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Bare Root Mulberries
You can choose to plant a fruiting mulberry tree for yourself or for your birds! Since the birds are so fond of the berries, the trees can be used as a distraction to keep the birds from eating other fruits. The mulberries have a unique flavor; if you choose to harvest them for yourself, they are delicious picked fresh or dried and can be used in jellies, jams, pies and mulberry wine. They also freeze well.
Mulberries are planted throughout Europe and they are mentioned in the writings of Virgil in Rome before 20 B.C. The trees are very long-lived; one of the oldest remaining mulberry trees is over 350 years old and is found in a village in Korea. As the trees age, they become picturesque additions to the landscape.
The White Mulberry is the tree of choice for silkworm culture. It was originally brought to the U.S. to start production among the Chinese population in Nevada City, California.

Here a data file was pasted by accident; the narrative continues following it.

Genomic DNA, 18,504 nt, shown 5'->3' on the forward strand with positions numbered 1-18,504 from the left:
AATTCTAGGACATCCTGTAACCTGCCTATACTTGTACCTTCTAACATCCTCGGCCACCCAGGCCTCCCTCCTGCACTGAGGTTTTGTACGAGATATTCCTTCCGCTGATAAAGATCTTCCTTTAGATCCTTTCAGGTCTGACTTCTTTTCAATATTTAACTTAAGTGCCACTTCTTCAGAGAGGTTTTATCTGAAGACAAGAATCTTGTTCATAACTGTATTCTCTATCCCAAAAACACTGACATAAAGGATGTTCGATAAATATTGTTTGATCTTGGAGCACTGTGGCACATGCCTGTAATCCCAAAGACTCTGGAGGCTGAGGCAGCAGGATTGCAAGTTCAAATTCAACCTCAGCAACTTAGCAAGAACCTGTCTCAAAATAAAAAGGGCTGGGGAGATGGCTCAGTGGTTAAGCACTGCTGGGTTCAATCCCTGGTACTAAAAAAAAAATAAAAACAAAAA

Mulberries usually bear early and have few serious pests or diseases. They are tolerant of most soils, but perform best in good soils. They prefer hot, dry summers and are quite drought tolerant once established. They are one of the few berries that grow on trees.
Mulberry, Dwarf Bush
Continuously produces sweet, blackberry-like fruit throughout the season. A great choice for containers. Mature height is ten to twenty feet in the ground. Zones 5 to 11. Self-fruitful. Potted.
Mulberry, Pakistan Cooke's Selection (Morus alba)
Large maroon to black fruit is 3 1/2 to 5" long and very sweet with a raspberry-like flavor. Multi-month long fruiting season. Cold hardy to USDA zone 9, maybe 7 when mature. Frost sensitive when young. Sweating is recommended in dry, cold or windy climates to encourage bud break (see the article on sweating under the Growing Fruit Trees tab on the home page). Self-fruitful.
Mulberry, White Persian (Morus nigra 'Alba')
Small spreading tree with large, sweet fruit similar to blackberries, but white-pink in color. Unpruned height is 20 to 25 feet. Cold hardy to zone 6. Self-fruitful.